you must use the same salt when you origionally store the hash in the database, and when you check if the submitted password matches the hash in the database.

    im not an expert on this type of stuff, and i encourage you to take what i say with a grain of salt(no pun intended lol)

    maybe someone can provide some links for you to read on this subject.

  7. #7
    Maniacally depressed robot poncho's Avatar
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    Have a look on the php function overview of md5 for some ideas on creating a 'better' hash. There are other encryption methods such as the crypt function with the ability to use md5, sha1, blowfish etc. as the encryption type.

    Cheers;
    Poncho
    Perfecting the art of breaking stuff.
    Check 'em: CakePHP | TextMate

  8. #8
    SitePoint Wizard bronze trophy Immerse's Avatar
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    I think I read somewhere that someone had found a way of getting collisions (i.e. finding two different strings that both give the same hash) using SHA1, but that it takes a lot of CPU power to do that.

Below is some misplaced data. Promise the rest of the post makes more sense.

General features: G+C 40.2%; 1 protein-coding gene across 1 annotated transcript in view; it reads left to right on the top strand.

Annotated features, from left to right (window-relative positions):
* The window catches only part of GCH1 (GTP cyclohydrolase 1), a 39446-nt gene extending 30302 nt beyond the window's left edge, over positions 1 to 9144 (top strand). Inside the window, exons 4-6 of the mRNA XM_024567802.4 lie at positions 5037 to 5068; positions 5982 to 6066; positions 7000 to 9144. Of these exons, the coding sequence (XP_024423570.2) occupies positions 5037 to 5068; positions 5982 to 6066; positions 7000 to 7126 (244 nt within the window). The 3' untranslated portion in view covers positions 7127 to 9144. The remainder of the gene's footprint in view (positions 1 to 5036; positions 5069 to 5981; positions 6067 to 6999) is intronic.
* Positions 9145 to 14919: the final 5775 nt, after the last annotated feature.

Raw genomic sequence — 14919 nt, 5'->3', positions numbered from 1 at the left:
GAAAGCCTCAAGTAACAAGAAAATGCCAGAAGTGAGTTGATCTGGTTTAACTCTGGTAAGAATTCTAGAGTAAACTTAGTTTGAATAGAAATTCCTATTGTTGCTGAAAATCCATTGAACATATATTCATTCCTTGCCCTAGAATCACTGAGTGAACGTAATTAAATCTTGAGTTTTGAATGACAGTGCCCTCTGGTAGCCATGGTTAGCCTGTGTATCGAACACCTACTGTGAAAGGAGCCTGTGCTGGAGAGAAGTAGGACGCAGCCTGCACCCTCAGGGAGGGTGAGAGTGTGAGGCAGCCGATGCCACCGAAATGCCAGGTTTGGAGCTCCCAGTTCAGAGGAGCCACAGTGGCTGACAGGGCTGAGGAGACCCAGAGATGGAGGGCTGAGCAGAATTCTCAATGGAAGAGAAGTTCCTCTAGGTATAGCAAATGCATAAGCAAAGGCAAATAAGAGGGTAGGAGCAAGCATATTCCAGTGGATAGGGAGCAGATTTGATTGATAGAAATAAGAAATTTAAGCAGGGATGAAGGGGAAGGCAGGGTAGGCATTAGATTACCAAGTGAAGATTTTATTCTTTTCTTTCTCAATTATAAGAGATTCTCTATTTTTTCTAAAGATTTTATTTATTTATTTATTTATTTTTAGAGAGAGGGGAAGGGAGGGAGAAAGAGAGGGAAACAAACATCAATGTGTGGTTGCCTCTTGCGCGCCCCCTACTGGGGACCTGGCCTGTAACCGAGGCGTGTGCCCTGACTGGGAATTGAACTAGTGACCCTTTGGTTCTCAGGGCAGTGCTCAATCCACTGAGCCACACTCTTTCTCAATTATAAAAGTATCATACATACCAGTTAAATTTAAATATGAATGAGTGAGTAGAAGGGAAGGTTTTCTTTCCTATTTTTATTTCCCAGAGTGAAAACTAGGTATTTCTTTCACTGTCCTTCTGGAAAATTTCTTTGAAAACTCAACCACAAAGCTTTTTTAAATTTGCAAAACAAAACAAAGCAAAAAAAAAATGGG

I'd suggest using SHA1 anyway or even better, a combination of the two, e.g. split the password in two, and then hash one section with MD5 and the other with SHA1, concatenate them and then store that as your password hash

  9. #9
    ✯✯✯ silver trophybronze trophy php_daemon's Avatar
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    In other words create your own unique encoding algorithm, which involves md5, sha1, etc.

  10. #10
    SitePoint Wizard
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    whoa, anyone would think im creating a website for HSBC

    Well guys thx soo much for the info, didnt dream of gettin that much help on the subject. Thx again
    "Am I the only one doing ASP.NET in Delphi(Pascal)?"

  11. #11
    SitePoint Wizard bronze trophy Immerse's Avatar
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    Heh, I've created a couple of apps for my old employer (a bank) and used lots of tricks like that. Security guys dig them (even if I'm not 100% sure that the MD5.SHA1 trick is actually safer than just a SHA1 on it's own).

  12. #12
    SitePoint Wizard
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    i take it SHA1 is the same kinda thing as md5?

    EDIT: just php.neted it and its returns a 40 character hash
    "Am I the only one doing ASP.NET in Delphi(Pascal)?"